Early in her career, Stacey Tank passed up the opportunity to take on a position with profit-and-loss responsibilities. It was a decision that would linger in her mind. A seasoned executive who has held numerous functional roles in government, marketing, communications, and finance at General Electric, Heineken, and her current company, The Home Depot, Tank knew she needed P&L experience to further her career, but wasn’t sure she’d got another shot.
“I didn’t force the issue of running a P&L and went a different way,” Tank says. “But it had always been a question in my mind, and after my current boss and I started having conversations about growth and developmental opportunities, I saw a path to getting a second chance.”
In offices across the globe, women both individually and collectively are pushing for more career advancement, thanks in part to a confluence of factors from the #MeToo movement to gender pay gaps that have put a spotlight on how companies can turn gender equality into reality. Now, after decades of little change, a blueprint for that advancement may finally be emerging, say a host of female leaders. In a widely followed joint report by Korn Ferry and The Rockefeller Foundation, “Women CEOs Speak,” more than 50 women CEOs at major companies were interviewed and given in-depth assessments, revealing the traits, competencies and experiences that got them into the C-suite, including in some cases taking on operational roles with P&L duties. Several companies and executives now believe this type of research is providing a rarely seen path to that most elusive of goals: gender equality at the top.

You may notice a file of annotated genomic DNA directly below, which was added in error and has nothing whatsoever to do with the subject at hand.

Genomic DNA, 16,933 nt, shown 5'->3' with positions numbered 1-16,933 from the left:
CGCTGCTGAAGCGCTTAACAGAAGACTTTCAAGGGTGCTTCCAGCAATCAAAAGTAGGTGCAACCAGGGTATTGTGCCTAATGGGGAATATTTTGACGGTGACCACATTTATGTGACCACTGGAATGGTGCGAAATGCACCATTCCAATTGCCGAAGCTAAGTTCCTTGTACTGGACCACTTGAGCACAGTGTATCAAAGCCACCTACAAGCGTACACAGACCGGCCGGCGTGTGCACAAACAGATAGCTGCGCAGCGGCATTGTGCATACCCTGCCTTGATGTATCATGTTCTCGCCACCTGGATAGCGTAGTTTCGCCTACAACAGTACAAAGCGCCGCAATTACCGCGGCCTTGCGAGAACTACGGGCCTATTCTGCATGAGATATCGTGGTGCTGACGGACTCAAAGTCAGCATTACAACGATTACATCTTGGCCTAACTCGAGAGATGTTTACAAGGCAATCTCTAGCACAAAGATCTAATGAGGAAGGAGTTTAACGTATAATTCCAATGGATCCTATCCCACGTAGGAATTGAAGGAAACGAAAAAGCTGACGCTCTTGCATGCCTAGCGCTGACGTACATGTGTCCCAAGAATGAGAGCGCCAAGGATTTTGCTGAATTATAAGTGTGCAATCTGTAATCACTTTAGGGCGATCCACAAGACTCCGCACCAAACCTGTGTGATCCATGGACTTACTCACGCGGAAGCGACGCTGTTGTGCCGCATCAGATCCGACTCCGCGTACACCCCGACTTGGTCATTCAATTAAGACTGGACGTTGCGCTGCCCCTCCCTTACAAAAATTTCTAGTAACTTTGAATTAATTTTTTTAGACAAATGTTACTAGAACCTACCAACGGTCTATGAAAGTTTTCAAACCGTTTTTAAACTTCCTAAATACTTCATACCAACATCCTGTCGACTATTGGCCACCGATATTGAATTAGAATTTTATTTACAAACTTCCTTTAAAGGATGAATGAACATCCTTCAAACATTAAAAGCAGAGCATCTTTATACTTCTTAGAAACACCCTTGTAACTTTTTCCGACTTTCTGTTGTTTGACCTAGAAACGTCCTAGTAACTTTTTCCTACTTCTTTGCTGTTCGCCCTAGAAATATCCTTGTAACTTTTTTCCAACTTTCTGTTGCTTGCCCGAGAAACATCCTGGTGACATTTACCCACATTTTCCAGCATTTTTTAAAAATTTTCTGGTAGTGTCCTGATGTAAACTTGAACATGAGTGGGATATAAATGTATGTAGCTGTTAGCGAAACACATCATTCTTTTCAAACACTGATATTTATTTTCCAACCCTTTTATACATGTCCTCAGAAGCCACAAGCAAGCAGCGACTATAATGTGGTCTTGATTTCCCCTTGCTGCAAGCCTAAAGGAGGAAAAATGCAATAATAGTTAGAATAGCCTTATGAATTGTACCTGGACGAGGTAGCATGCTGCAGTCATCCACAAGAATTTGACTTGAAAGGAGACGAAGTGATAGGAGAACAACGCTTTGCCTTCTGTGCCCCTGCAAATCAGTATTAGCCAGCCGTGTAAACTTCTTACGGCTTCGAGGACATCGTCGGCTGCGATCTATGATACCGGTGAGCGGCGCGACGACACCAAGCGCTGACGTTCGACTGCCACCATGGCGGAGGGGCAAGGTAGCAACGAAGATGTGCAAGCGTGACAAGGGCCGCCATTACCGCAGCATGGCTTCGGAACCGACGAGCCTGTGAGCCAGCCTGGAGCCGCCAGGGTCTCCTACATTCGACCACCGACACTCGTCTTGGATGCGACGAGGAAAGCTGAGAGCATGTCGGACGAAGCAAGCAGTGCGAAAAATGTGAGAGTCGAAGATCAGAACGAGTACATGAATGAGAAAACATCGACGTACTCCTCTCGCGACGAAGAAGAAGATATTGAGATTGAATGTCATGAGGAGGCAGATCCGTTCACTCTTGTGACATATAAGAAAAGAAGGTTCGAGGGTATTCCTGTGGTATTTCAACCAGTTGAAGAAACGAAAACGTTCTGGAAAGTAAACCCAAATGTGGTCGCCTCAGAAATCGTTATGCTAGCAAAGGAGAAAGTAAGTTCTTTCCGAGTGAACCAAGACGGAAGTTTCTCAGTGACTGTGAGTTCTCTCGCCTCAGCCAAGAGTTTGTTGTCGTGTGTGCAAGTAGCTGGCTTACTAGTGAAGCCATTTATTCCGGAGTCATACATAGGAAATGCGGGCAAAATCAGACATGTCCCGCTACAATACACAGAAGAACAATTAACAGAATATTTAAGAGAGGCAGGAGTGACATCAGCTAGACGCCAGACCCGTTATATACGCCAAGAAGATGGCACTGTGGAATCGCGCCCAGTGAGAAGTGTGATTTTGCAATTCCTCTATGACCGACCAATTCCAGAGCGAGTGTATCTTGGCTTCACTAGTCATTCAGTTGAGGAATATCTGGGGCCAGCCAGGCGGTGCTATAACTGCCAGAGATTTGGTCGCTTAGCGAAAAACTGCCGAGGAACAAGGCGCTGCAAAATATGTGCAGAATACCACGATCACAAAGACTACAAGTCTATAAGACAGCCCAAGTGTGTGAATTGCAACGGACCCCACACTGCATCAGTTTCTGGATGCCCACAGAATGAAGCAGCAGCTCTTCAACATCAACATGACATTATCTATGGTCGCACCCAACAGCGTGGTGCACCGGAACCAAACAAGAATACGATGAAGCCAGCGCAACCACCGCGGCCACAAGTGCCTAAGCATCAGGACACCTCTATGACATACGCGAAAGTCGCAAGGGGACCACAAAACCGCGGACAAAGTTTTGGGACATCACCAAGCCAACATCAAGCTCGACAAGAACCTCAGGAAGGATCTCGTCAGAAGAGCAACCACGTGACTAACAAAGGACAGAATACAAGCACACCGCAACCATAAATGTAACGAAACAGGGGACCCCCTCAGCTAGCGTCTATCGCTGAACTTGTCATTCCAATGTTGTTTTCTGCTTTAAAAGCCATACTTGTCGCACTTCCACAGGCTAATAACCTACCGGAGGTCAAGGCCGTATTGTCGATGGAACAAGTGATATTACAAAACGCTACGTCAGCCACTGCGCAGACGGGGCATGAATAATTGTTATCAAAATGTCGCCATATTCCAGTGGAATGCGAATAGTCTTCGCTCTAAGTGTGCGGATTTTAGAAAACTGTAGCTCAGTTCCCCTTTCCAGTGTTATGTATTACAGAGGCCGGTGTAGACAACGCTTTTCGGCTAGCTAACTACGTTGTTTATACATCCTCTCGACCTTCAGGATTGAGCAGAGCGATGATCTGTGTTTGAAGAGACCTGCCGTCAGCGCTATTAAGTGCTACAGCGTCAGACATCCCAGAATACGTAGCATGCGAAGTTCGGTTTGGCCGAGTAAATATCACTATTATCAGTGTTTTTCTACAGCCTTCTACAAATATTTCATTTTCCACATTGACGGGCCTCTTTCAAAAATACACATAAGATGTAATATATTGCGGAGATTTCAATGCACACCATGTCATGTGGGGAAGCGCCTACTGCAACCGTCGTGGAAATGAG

Few would argue that change isn’t needed. As the funnel to the upper echelons of corporate leadership narrows, even high-potential female executives get squeezed. Consider that only 6% of Fortune 1000 CEOs are women, and that this year alone, the CEOs of Campbell Soup Co., Mattel Inc., Mondelez International Inc., and Staples Inc.—all women—stepped down. At the board level, only 10% of lead independent directors and 4% of board chairs are women.